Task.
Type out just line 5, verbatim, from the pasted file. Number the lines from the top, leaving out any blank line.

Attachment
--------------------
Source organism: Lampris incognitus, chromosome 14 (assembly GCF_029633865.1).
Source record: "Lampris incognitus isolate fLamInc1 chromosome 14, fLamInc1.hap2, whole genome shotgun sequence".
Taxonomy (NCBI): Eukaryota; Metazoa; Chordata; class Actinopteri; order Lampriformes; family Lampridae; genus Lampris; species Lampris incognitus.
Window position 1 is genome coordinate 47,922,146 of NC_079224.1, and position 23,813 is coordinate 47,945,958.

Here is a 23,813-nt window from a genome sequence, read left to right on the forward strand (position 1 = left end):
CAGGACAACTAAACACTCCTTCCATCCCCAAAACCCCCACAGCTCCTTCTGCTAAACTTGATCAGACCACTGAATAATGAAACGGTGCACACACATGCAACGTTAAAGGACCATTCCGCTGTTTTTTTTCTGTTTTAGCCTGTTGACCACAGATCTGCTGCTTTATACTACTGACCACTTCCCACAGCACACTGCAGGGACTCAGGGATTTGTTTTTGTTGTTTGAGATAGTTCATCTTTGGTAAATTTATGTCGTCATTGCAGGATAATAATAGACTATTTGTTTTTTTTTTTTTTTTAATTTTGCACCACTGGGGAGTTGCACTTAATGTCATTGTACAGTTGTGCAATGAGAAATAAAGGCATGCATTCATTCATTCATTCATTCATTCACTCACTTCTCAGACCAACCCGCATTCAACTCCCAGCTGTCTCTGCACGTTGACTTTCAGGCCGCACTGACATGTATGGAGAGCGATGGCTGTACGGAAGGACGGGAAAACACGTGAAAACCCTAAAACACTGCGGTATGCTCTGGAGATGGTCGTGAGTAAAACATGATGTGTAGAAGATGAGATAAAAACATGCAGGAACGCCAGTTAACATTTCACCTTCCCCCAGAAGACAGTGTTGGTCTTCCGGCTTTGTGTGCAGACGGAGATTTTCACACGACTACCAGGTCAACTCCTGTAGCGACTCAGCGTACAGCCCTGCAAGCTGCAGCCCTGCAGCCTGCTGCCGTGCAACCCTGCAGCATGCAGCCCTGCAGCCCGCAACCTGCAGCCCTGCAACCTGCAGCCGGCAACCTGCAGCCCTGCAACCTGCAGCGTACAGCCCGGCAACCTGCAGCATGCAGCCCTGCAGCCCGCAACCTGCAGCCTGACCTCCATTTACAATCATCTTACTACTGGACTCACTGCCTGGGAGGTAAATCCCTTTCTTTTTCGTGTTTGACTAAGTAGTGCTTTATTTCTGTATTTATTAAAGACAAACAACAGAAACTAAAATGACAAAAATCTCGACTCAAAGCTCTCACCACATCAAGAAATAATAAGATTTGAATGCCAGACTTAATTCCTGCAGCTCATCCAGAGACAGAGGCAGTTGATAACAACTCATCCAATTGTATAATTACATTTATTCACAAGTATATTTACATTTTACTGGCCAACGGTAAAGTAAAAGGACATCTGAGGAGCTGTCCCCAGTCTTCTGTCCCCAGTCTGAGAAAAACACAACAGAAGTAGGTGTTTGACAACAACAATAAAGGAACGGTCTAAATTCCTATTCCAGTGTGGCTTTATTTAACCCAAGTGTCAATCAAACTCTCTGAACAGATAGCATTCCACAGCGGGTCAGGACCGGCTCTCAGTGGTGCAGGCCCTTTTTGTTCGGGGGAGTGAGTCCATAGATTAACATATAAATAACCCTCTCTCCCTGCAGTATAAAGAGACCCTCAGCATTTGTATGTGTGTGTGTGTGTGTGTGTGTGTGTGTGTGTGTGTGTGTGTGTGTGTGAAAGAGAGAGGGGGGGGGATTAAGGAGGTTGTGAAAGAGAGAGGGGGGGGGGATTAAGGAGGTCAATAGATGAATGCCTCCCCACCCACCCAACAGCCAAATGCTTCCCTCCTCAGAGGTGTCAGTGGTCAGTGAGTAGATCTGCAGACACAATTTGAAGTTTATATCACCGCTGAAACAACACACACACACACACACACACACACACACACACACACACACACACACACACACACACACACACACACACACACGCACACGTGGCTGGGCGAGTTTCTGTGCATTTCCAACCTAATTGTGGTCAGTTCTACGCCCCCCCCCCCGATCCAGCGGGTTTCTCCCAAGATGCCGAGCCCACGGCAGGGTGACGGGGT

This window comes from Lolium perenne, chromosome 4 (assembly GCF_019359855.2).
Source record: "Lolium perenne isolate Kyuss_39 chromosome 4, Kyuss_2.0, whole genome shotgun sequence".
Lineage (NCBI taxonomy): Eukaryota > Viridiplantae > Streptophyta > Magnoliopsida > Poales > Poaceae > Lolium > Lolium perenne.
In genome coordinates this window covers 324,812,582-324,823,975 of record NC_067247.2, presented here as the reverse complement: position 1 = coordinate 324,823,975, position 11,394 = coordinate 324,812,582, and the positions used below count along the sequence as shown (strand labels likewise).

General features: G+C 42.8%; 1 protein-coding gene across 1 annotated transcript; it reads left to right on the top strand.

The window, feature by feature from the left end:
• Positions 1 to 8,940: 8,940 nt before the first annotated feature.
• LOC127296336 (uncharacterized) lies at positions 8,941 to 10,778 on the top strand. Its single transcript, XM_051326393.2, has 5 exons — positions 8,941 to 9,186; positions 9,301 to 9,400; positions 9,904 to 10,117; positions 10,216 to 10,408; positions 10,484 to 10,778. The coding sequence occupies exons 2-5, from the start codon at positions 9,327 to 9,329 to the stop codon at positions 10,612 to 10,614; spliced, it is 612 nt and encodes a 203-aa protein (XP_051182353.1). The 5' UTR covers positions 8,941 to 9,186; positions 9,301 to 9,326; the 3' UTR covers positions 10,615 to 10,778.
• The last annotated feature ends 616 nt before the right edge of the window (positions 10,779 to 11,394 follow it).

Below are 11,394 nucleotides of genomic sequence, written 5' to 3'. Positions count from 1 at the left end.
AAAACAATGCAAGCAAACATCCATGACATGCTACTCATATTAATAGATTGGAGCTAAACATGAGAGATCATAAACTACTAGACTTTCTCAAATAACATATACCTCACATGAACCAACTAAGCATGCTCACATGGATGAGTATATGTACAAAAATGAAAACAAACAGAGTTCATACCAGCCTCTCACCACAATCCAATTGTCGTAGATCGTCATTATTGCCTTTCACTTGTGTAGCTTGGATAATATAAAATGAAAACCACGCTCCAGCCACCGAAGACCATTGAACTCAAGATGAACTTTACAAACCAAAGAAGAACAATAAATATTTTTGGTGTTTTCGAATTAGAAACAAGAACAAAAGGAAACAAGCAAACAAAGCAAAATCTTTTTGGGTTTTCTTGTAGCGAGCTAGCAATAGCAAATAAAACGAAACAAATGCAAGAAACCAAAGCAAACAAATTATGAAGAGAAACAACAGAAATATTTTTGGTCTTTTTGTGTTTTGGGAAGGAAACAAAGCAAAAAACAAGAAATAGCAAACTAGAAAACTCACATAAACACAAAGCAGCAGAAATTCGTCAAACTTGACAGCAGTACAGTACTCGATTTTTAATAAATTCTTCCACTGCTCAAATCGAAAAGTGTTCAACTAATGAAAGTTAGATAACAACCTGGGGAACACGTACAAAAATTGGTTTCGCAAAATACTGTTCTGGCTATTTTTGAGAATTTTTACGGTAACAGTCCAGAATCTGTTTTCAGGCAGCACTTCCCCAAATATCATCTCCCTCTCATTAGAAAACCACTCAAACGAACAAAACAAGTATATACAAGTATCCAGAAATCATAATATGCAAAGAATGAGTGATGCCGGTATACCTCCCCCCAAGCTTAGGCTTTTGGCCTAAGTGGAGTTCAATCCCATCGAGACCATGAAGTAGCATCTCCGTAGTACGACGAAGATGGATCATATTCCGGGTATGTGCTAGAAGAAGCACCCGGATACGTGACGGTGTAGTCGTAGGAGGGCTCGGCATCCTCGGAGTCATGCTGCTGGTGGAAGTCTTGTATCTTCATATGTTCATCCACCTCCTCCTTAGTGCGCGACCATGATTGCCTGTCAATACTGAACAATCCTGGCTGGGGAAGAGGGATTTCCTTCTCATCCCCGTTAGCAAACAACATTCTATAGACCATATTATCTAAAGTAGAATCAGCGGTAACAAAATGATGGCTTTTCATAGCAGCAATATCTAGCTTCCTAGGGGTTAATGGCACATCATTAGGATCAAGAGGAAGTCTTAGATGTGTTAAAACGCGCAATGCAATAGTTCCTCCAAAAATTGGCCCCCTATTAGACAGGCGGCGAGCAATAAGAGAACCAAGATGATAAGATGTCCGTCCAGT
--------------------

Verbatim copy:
Here is a 23,813-nt window from a genome sequence, read left to right on the forward strand (position 1 = left end):